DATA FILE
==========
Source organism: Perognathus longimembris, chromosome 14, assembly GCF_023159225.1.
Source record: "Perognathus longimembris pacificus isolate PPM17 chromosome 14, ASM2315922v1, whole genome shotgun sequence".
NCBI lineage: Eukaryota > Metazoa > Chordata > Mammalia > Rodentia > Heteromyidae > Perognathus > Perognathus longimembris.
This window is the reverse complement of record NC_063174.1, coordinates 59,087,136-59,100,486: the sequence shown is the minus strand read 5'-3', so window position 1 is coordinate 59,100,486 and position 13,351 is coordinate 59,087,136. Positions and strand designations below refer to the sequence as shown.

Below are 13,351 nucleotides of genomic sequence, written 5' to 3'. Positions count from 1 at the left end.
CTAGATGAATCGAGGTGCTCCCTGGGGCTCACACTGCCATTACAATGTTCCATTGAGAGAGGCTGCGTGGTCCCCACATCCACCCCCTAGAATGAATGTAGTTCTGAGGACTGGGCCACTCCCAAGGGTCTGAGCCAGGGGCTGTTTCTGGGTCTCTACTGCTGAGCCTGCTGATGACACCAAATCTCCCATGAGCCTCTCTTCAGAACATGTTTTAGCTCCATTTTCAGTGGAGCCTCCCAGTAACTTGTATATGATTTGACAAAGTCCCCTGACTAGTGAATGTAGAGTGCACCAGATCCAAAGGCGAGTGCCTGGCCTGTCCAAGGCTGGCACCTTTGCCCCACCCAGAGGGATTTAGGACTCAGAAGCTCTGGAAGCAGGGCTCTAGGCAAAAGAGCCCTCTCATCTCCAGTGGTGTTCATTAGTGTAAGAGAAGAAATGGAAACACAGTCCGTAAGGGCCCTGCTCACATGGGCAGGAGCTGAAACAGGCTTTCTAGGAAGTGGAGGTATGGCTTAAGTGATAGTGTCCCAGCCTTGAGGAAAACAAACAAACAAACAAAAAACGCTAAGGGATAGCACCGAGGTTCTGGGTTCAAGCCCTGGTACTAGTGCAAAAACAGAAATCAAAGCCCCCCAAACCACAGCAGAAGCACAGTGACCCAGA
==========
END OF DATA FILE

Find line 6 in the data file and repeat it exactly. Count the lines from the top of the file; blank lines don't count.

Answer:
CTAGATGAATCGAGGTGCTCCCTGGGGCTCACACTGCCATTACAATGTTCCATTGAGAGAGGCTGCGTGGTCCCCACATCCACCCCCTAGAATGAATGTAGTTCTGAGGACTGGGCCACTCCCAAGGGTCTGAGCCAGGGGCTGTTTCTGGGTCTCTACTGCTGAGCCTGCTGATGACACCAAATCTCCCATGAGCCTCTCTTCAGAACATGTTTTAGCTCCATTTTCAGTGGAGCCTCCCAGTAACTTGTATATGATTTGACAAAGTCCCCTGACTAGTGAATGTAGAGTGCACCAGATCCAAAGGCGAGTGCCTGGCCTGTCCAAGGCTGGCACCTTTGCCCCACCCAGAGGGATTTAGGACTCAGAAGCTCTGGAAGCAGGGCTCTAGGCAAAAGAGCCCTCTCATCTCCAGTGGTGTTCATTAGTGTAAGAGAAGAAATGGAAACACAGTCCGTAAGGGCCCTGCTCACATGGGCAGGAGCTGAAACAGGCTTTCTAGGAAGTGGAGGTATGGCTTAAGTGATAGTGTCCCAGCCTTGAGGAAAACAAACAAACAAACAAAAAACGCTAAGGGATAGCACCGAGGTTCTGGGTTCAAGCCCTGGTACTAGTGCAAAAACAGAAATCAAAGCCCCCCAAACCACAGCAGAAGCACAGTGACCCAGA